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May 2005 Vol.24 No.4
A publication of the International Sculpture Center

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U.S. Artists Battle for Moral Rights
by Barbara Hoffman

Audrey Flack, Queen Catherine. Full-size clay version.

Can a sculptor of a permanent installation of 40 metal Canadian geese on display at a shopping center prevent the mall operator from adding red ribbons to decorate the sculpture at Christmas? Does an artist have the right to prevent an individual property owner who commissioned and installed one of her sculptures from destroying it in anticipation of selling the property? Can a nonprofit organization, after commissioning a sculptor to create a statue, hire the sculptor’s assistant to complete the artwork over the sculptor’s objections?

Each of these questions raises the issue of the “moral right” of an artist to control the integrity of his or her work after it has been sold or before it has been completed. In the first, based on a well-known Canadian case, the court approved the sculptor’s request to stop the display on the grounds that such modification of the work would harm the professional and artistic reputation of the artist in violation of his right to the preservation of the integrity of his work. Canada has endorsed moral rights since 1931. The last scenario is based on the case of the distinguished sculptor Audrey Flack.

In 1989, for the purpose of memorializing the life of Catherine of Braganza, Princess of Portugal and Queen of England in the mid-17th century and the namesake of the borough of Queens, the Friends of Queen Catherine (FQC) undertook to create a monument to be installed on donated public property facing Manhattan. Flack was selected on the basis of a 22-foot sculpture she created and was commissioned to further design and supervise the fabrication and installation of a 35-foot bronze sculpture at the site. FQC entered into a contract with the Tallix foundry to fabricate the project based on Flack’s designs and with her supervision. In 1997, after Flack had completed preparatory work on the project and had begun on a full-size statue, the project lost its site in Queens because of public controversy based on unfounded rumors that Catherine was involved in the slave trade. Flack, nevertheless, completed a full-size clay statue, which was presented to visitors and the press at Tallix.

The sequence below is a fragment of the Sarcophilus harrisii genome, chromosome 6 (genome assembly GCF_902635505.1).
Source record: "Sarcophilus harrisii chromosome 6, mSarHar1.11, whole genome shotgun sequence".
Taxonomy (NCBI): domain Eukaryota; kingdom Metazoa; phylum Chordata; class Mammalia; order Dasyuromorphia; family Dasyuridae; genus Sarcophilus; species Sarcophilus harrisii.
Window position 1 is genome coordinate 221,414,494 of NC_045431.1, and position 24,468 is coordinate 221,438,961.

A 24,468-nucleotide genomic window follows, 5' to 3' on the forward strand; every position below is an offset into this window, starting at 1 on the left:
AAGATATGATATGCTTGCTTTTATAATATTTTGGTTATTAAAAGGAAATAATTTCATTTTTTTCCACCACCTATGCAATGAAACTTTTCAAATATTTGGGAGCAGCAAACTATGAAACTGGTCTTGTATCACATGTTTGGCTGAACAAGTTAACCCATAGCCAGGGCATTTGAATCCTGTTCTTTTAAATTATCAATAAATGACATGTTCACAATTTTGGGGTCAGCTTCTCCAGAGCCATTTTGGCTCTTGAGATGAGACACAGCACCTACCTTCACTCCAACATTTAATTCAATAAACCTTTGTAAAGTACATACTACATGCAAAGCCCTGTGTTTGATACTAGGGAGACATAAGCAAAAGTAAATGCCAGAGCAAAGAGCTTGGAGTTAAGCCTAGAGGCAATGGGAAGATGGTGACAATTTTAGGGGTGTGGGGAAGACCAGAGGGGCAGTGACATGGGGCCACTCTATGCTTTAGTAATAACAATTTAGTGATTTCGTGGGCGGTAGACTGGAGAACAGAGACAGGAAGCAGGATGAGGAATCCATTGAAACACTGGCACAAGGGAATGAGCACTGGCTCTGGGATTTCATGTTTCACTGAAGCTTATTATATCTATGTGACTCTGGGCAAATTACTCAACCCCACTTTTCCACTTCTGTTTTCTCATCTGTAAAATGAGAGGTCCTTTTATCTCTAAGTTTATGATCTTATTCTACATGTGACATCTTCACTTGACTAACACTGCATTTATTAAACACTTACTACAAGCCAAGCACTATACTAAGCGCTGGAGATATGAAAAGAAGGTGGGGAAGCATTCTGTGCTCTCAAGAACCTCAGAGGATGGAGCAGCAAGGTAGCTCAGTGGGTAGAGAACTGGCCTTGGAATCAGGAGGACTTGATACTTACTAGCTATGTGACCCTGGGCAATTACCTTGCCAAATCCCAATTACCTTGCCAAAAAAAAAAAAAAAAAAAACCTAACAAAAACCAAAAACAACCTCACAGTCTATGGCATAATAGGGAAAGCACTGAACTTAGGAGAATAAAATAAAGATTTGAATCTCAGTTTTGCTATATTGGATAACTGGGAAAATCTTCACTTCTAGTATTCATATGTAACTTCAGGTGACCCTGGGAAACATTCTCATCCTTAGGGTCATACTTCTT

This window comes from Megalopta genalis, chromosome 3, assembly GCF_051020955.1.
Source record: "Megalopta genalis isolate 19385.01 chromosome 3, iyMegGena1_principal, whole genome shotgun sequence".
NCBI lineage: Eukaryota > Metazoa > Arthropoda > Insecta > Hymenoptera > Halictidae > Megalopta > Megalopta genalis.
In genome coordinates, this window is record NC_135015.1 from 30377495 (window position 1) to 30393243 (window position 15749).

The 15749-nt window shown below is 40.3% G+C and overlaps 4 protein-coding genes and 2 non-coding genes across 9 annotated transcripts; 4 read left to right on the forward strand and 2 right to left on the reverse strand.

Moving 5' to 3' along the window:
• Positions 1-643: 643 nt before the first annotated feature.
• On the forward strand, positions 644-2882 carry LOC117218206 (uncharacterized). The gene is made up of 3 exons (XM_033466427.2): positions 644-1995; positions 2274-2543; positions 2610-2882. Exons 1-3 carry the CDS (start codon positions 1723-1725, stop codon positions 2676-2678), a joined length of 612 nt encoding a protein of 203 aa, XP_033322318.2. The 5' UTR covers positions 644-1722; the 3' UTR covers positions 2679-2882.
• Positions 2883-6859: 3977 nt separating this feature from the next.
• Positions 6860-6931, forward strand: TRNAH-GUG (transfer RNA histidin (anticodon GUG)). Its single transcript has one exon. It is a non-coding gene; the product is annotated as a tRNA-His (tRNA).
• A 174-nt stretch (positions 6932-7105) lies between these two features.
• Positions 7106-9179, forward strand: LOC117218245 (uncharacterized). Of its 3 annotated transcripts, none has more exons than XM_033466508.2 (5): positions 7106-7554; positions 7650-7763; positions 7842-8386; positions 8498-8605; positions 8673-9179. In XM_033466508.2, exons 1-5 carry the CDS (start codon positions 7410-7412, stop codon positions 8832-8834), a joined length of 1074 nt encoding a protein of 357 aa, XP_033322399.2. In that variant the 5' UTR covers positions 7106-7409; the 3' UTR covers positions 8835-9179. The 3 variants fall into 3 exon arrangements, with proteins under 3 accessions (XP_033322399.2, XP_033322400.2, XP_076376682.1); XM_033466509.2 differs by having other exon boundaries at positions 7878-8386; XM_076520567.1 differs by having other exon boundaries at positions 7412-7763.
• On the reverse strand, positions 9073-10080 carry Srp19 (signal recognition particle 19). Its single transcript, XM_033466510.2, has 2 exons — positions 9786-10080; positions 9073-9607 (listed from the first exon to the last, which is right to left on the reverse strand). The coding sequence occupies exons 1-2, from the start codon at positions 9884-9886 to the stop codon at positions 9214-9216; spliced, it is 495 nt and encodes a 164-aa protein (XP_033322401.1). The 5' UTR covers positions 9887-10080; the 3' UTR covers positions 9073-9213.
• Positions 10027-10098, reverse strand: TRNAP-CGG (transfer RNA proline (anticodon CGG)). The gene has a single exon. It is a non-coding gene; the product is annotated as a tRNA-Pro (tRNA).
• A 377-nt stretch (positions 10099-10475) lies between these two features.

Flack’s original rendering of the figure’s face.

By 1998, given the controversy, Tallix sought assurances of FQC’s ability to fund the project, which were not forthcoming. The foundry terminated the contract. Tallix and FQC finally settled their differences, permitting work on the bronze statue to begin one year later. However, Flack discovered that, in the interim, the head of the figure had been placed outside in Tallix’s garbage dump. In addition, the waxes and molds drawn from the 35-foot clay sculpture had been damaged; thus, it was necessary to reconstruct the clay face to develop new molds. Flack offered to re-sculpt the face for an additional fee. Tallix, at the suggestion of FQC, hired one of Flack’s assistants to re-sculpt the face. The result of the assistant’s work was a “distorted, mutilated model,” according to the artist, which Tallix and FQC were in the process of casting and shipping to Portugal. Flack came to me to see whether she had any recourse against Tallix or FQC for the modification or destruction of the sculpture.